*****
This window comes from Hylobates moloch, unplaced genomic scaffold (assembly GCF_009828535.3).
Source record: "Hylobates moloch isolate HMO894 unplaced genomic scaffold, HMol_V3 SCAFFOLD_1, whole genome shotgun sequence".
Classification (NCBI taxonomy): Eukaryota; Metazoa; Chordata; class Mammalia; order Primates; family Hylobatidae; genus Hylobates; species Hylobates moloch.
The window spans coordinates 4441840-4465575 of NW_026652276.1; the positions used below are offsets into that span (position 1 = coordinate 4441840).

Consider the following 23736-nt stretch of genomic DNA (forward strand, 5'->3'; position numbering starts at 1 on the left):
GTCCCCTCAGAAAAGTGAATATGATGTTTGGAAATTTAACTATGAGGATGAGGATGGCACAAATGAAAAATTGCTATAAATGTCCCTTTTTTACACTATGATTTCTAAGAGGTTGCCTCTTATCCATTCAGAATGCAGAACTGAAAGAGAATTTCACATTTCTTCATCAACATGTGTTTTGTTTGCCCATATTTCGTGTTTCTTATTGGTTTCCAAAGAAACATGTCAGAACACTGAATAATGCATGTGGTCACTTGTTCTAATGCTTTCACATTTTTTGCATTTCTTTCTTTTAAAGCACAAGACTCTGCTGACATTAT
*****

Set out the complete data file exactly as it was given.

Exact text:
This window comes from Hylobates moloch, unplaced genomic scaffold (assembly GCF_009828535.3).
Source record: "Hylobates moloch isolate HMO894 unplaced genomic scaffold, HMol_V3 SCAFFOLD_1, whole genome shotgun sequence".
Classification (NCBI taxonomy): Eukaryota; Metazoa; Chordata; class Mammalia; order Primates; family Hylobatidae; genus Hylobates; species Hylobates moloch.
The window spans coordinates 4441840-4465575 of NW_026652276.1; the positions used below are offsets into that span (position 1 = coordinate 4441840).

Consider the following 23736-nt stretch of genomic DNA (forward strand, 5'->3'; position numbering starts at 1 on the left):
GTCCCCTCAGAAAAGTGAATATGATGTTTGGAAATTTAACTATGAGGATGAGGATGGCACAAATGAAAAATTGCTATAAATGTCCCTTTTTTACACTATGATTTCTAAGAGGTTGCCTCTTATCCATTCAGAATGCAGAACTGAAAGAGAATTTCACATTTCTTCATCAACATGTGTTTTGTTTGCCCATATTTCGTGTTTCTTATTGGTTTCCAAAGAAACATGTCAGAACACTGAATAATGCATGTGGTCACTTGTTCTAATGCTTTCACATTTTTTGCATTTCTTTCTTTTAAAGCACAAGACTCTGCTGACATTAT